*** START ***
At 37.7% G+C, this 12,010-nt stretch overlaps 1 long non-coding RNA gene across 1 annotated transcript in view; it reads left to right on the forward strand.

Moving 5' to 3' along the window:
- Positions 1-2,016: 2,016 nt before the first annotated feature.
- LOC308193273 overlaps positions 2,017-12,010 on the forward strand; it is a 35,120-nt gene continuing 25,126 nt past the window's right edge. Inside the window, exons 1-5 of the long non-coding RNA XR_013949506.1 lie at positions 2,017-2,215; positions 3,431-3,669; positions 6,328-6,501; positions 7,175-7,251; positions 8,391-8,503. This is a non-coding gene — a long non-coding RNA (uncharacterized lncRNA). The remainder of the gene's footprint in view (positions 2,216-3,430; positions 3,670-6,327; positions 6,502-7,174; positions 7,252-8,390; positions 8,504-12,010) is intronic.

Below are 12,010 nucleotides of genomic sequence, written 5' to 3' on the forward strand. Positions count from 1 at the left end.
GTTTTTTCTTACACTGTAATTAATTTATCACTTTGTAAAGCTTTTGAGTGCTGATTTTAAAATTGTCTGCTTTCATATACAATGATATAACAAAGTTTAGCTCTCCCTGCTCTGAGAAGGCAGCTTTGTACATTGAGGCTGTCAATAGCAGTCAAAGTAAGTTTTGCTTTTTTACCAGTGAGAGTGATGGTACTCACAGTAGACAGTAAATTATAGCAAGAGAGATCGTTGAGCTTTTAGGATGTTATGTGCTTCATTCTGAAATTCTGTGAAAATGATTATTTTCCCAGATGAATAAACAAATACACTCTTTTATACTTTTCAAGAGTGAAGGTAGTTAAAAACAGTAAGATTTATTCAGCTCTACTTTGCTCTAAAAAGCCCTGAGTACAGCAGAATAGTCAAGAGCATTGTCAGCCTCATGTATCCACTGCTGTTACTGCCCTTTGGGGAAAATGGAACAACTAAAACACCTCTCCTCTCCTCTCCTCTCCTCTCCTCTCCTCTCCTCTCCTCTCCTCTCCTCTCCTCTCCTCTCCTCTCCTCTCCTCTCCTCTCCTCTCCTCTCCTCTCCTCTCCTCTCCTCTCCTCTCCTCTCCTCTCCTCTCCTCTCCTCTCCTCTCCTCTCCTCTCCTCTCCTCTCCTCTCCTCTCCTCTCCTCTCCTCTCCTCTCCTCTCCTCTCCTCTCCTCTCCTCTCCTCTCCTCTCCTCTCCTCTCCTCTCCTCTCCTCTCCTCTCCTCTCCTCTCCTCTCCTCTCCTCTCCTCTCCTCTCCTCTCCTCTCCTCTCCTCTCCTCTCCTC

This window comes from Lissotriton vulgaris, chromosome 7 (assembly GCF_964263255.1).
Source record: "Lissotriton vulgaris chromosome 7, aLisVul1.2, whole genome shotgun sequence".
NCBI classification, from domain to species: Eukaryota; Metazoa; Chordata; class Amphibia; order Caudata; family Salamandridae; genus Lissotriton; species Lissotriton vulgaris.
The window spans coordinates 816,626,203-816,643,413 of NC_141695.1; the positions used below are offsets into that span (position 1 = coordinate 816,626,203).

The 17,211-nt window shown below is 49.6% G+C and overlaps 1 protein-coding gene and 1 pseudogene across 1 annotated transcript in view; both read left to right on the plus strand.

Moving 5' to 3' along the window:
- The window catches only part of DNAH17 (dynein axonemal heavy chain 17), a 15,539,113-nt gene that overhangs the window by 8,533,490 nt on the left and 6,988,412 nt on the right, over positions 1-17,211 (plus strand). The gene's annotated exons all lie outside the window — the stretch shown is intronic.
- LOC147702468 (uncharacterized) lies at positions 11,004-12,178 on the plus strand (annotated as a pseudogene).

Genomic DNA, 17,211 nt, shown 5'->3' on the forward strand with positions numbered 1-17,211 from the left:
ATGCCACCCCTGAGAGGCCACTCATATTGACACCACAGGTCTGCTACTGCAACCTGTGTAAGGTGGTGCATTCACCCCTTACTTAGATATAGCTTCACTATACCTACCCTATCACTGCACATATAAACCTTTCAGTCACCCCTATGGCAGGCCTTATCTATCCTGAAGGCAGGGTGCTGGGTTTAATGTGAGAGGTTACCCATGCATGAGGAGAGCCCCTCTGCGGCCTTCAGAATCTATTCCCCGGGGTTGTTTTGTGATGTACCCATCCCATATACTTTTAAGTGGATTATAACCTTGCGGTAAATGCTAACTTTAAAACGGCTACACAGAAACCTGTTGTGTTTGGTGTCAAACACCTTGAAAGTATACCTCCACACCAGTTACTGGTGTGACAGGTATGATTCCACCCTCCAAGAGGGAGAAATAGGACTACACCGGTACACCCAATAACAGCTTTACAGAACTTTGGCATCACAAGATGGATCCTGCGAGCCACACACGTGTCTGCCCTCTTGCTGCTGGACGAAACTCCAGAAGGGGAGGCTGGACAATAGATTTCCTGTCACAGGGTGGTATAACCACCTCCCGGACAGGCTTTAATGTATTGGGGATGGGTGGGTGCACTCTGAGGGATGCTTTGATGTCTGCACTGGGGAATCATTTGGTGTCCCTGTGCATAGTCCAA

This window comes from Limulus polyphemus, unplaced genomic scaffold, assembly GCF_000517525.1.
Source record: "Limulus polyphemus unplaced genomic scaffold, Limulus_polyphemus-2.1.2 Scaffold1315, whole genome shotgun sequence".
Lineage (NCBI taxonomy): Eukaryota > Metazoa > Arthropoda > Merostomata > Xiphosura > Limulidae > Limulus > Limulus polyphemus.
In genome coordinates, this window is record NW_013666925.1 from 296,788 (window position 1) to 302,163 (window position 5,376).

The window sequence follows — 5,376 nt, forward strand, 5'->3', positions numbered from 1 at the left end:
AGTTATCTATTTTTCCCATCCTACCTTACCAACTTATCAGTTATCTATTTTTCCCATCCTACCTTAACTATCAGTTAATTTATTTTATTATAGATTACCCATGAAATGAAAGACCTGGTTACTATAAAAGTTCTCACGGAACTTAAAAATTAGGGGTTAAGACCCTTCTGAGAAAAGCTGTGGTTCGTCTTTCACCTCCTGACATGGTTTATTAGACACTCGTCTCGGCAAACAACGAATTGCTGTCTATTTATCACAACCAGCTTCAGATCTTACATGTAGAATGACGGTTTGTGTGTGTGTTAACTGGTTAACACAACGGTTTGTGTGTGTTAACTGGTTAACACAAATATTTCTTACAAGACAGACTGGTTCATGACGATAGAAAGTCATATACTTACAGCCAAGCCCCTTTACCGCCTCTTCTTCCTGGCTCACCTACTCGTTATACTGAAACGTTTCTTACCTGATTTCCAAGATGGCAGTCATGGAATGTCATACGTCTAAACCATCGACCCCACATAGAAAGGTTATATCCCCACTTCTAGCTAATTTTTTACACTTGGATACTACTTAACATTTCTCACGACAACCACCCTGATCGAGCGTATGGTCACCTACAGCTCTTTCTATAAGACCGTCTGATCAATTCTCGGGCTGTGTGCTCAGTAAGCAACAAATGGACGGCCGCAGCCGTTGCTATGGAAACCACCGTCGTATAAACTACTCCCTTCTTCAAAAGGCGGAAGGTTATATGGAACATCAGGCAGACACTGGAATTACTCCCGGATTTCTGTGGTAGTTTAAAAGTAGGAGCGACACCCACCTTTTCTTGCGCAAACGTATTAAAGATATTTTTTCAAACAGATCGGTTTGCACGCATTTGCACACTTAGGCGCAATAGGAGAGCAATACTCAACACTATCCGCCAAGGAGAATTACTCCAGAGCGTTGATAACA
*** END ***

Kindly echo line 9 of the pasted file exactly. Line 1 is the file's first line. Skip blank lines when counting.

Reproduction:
NCBI classification, from domain to species: Eukaryota; Metazoa; Chordata; class Amphibia; order Caudata; family Salamandridae; genus Lissotriton; species Lissotriton vulgaris.